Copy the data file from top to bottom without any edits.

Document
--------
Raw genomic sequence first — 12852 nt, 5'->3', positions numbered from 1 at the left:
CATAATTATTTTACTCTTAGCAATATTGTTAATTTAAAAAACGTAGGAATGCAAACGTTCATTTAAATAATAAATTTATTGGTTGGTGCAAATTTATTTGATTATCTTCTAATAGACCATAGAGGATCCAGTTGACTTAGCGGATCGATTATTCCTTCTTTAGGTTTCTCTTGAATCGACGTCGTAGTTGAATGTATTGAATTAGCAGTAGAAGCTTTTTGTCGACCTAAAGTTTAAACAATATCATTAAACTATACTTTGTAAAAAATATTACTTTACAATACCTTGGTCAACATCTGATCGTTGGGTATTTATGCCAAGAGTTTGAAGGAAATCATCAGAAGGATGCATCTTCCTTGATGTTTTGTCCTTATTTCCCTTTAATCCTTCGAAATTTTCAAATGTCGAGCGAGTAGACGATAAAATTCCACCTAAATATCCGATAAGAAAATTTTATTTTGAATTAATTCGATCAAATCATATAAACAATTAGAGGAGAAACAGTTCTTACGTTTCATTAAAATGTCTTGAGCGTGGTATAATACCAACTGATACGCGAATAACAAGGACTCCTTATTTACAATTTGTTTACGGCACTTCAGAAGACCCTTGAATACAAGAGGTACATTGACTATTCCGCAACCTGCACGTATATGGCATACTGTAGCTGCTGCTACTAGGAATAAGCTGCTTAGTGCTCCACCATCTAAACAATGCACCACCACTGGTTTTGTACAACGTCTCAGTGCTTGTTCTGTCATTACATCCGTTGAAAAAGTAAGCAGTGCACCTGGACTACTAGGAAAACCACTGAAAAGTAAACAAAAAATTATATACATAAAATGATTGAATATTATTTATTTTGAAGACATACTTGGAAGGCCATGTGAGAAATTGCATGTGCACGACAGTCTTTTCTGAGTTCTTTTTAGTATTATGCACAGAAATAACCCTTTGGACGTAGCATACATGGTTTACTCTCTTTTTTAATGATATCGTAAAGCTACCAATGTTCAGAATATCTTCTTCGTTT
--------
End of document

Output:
Raw genomic sequence first — 12852 nt, 5'->3', positions numbered from 1 at the left:
CATAATTATTTTACTCTTAGCAATATTGTTAATTTAAAAAACGTAGGAATGCAAACGTTCATTTAAATAATAAATTTATTGGTTGGTGCAAATTTATTTGATTATCTTCTAATAGACCATAGAGGATCCAGTTGACTTAGCGGATCGATTATTCCTTCTTTAGGTTTCTCTTGAATCGACGTCGTAGTTGAATGTATTGAATTAGCAGTAGAAGCTTTTTGTCGACCTAAAGTTTAAACAATATCATTAAACTATACTTTGTAAAAAATATTACTTTACAATACCTTGGTCAACATCTGATCGTTGGGTATTTATGCCAAGAGTTTGAAGGAAATCATCAGAAGGATGCATCTTCCTTGATGTTTTGTCCTTATTTCCCTTTAATCCTTCGAAATTTTCAAATGTCGAGCGAGTAGACGATAAAATTCCACCTAAATATCCGATAAGAAAATTTTATTTTGAATTAATTCGATCAAATCATATAAACAATTAGAGGAGAAACAGTTCTTACGTTTCATTAAAATGTCTTGAGCGTGGTATAATACCAACTGATACGCGAATAACAAGGACTCCTTATTTACAATTTGTTTACGGCACTTCAGAAGACCCTTGAATACAAGAGGTACATTGACTATTCCGCAACCTGCACGTATATGGCATACTGTAGCTGCTGCTACTAGGAATAAGCTGCTTAGTGCTCCACCATCTAAACAATGCACCACCACTGGTTTTGTACAACGTCTCAGTGCTTGTTCTGTCATTACATCCGTTGAAAAAGTAAGCAGTGCACCTGGACTACTAGGAAAACCACTGAAAAGTAAACAAAAAATTATATACATAAAATGATTGAATATTATTTATTTTGAAGACATACTTGGAAGGCCATGTGAGAAATTGCATGTGCACGACAGTCTTTTCTGAGTTCTTTTTAGTATTATGCACAGAAATAACCCTTTGGACGTAGCATACATGGTTTACTCTCTTTTTTAATGATATCGTAAAGCTACCAATGTTCAGAATATCTTCTTCGTTT